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Identification of Mixed Causal-Noncausal Models in Finite Samples

Alain Hecq (), Lenard Lieb () and Sean Telg ()

Annals of Economics and Statistics, 2016, issue 123-124, 307-331

Abstract: Gouriéroux, C., and J.-M. Zakoían [2013] propose to use noncausal models to parsimoniously capture nonlinear features often observed in financial time series and in particular bubble phenomena. In order to distinguish causal autoregressive processes from purely noncausal or mixed causal-noncausal ones, one has to depart from the Gaussianity assumption on the error distribution. Financial (and to a large extent macroeconomic) data are characterized by large and sudden changes that cannot be captured by the Normal distribution, which explains why leptokurtic error distributions are often considered in empirical finance. By means of Monte Carlo simulations, this paper investigates the identification of mixed causal-noncausal models in finite samples for different values of the excess kurtosis of the error process. We compare the performance of the MLE, assuming a t-distribution, with that of the LAD estimator that we propose in this paper. Similar to Davis, R., K. Knight, and J. Liu [1992] we find that for infinite variance autoregressive processes both the MLE and LAD estimator converge faster. We further specify the general asymptotic normality results obtained in Andrews, B., F. Breidt, and R. Davis [2006] for the case of t-distributed and Laplacian distributed error terms. We first illustrate our analysis by estimating mixed causal-noncausal autoregressions to model the demand for solar panels in Belgium over the last decade. Then we look at the presence of potential noncausal components in daily realized volatility measures for 21 equity indexes. The presence of a noncausal component is confirmed in both empirical illustrations.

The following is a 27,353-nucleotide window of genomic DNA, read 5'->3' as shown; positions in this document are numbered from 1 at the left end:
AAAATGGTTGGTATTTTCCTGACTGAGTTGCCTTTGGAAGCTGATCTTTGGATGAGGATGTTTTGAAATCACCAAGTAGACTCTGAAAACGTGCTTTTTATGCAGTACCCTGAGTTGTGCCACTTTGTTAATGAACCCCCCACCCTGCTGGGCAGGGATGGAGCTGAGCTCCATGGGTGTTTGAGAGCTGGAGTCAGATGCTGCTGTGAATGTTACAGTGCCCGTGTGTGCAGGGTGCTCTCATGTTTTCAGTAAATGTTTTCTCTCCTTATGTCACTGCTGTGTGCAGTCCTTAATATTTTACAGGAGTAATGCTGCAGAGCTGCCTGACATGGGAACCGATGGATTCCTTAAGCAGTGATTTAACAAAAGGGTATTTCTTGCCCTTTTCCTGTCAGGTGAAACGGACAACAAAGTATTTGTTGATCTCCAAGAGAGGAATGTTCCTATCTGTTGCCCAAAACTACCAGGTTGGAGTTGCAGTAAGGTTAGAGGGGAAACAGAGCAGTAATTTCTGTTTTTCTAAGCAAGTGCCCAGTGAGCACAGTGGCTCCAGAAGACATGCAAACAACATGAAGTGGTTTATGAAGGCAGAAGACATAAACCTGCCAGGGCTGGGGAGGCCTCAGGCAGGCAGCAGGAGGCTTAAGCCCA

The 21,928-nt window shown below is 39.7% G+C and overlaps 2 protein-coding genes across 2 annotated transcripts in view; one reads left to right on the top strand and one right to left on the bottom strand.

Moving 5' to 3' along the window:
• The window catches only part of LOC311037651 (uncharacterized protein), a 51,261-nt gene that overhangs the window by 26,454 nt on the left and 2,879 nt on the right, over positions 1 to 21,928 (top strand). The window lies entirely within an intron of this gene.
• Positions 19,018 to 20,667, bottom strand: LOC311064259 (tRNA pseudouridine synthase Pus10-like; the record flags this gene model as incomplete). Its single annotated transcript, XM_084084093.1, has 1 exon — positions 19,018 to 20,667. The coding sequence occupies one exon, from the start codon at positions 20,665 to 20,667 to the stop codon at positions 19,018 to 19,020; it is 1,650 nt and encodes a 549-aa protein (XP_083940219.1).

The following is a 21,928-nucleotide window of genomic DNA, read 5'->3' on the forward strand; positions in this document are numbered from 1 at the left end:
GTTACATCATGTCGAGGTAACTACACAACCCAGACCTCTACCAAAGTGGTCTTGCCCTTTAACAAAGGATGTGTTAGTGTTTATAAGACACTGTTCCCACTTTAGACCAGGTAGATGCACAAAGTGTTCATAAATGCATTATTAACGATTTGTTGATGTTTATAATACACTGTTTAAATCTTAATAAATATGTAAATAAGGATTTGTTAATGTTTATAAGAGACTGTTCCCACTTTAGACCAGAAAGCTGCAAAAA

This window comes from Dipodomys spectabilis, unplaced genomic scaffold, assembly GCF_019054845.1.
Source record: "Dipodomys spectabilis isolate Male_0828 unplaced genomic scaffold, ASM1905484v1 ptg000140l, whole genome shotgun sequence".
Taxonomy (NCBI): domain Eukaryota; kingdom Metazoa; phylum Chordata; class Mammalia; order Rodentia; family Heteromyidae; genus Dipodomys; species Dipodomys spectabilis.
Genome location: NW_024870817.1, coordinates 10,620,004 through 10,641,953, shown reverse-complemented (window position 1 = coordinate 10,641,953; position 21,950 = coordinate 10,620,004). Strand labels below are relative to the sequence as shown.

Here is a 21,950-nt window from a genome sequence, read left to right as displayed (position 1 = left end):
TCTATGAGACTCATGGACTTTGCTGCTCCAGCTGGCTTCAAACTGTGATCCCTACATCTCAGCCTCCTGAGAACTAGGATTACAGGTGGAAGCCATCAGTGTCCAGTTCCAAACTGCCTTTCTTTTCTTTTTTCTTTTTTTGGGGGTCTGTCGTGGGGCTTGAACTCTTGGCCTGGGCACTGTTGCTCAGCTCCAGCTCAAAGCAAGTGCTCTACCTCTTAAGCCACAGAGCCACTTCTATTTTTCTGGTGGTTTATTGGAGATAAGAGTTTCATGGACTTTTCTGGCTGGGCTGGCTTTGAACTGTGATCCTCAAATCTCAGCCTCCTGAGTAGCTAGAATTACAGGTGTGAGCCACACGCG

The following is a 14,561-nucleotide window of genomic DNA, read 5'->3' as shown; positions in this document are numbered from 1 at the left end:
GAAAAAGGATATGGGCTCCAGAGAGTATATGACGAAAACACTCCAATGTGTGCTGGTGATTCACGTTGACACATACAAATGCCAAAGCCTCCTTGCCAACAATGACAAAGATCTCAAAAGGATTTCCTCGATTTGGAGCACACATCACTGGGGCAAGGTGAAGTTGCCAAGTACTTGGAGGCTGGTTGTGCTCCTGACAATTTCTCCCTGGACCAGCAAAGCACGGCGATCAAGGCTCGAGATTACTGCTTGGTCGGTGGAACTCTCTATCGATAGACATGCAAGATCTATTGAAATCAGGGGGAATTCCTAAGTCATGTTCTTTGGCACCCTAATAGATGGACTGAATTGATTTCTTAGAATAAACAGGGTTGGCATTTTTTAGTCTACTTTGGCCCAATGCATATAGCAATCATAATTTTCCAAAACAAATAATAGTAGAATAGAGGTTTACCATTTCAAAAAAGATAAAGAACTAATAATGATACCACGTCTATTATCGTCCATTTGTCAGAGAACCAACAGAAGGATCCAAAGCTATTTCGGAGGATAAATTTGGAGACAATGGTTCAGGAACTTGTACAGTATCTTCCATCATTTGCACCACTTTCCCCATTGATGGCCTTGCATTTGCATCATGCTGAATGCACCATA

Keywords: Noncausal Models; Non-Gaussian Distributions; Realized Volatilities; Bubbles (search for similar items in EconPapers)
JEL-codes: C22 E37 E44 (search for similar items in EconPapers)
Date: 2016
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DOI: 10.15609/annaeconstat2009.123-124.0307

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